Lastly, Jennifer Lundblad of Stratis Health presented Stratis’ contributions to the growing body of health care reform evidence: improving care transitions and reducing unnecessary readmissions, which built on an existing body of evidence and contributed new perspectives; using health information technology to improve quality and safety as well as empirical data to ultimately improve policy and programs; and building rural palliative care capacity, which resulted in a new model and a base of evidence where there was none before.

Minnesota’s long history of health care reforms and efforts in the state continue to provide insight on how those ‘on the ground’ can continue to improve and advance ACA implementation.

Late Breaking Session: 2015 Coverage and Marketplace

This year’s Late-Breaking Abstract Series kicked off with a discussion on the current standing of coverage and the marketplace. Moderator Sharon Long, of the Urban Institute, kicked off the panel and noted the consistencies in research and findings across the board about gains in insurance coverage in the post-ACA era. The research, still in its primary phases, all highlighted the significant early gains under the Affordable Care Act, particularly in coverage, while also highlighting the continuing challenges of reaching the remaining uninsured.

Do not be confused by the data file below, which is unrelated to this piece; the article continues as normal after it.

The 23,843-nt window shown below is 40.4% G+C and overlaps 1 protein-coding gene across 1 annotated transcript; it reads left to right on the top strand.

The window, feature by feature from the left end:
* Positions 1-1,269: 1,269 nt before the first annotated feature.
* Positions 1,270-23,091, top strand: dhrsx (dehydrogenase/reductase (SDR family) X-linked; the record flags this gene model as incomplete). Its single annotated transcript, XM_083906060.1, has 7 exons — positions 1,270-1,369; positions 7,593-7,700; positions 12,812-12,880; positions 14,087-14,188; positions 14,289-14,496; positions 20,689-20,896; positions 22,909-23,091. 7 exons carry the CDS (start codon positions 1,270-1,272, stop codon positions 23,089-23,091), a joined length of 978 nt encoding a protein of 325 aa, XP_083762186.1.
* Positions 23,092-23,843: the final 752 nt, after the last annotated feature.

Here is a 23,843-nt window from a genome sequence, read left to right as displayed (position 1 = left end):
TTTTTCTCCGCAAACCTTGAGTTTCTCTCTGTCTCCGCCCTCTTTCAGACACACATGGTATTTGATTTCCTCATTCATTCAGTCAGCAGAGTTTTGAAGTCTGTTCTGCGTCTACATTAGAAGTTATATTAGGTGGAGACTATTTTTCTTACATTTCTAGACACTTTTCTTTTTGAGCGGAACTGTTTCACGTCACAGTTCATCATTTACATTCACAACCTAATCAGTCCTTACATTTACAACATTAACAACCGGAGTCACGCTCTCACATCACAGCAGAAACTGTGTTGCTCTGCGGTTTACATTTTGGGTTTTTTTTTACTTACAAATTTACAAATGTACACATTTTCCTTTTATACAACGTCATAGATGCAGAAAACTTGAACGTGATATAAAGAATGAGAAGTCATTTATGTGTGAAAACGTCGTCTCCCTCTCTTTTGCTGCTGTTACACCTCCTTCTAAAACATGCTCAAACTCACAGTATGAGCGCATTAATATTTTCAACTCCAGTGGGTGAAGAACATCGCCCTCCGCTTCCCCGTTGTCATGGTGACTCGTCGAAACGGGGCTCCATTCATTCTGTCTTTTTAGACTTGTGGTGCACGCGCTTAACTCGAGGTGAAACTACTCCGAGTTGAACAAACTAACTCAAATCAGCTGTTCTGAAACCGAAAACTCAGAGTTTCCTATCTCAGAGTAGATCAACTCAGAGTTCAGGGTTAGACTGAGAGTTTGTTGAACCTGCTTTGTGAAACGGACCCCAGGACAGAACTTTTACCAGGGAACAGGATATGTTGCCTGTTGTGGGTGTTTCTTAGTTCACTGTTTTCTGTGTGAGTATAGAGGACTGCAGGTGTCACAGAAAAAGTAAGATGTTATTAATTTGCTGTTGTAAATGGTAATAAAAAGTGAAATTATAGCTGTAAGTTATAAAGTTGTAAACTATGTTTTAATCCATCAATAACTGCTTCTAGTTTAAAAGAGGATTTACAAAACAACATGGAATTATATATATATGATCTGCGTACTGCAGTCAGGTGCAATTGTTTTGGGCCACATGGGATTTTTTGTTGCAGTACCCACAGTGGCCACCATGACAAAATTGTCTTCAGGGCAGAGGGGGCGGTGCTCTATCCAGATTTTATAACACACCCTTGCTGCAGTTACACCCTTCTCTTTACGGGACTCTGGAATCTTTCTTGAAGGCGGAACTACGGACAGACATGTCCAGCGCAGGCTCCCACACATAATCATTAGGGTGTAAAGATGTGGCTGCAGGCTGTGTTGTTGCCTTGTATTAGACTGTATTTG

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My colleagues and I like to tell ourselves, if not others, that our research makes an impact by informing policymakers. That’s something that should be measured. For comparative effectiveness research (CER) specifically, Joel Weissman and colleagues recently did so.

In a study published in the Journal of Comparative Effectiveness Research, Weissman et al. surveyed Medicaid program medical and pharmacy directors in all states. Their overarching question: How do senior coverage policymakers view and use CER? (The sense of policymaking here is about what medical treatments to cover through a Medicaid program, and in what ways.)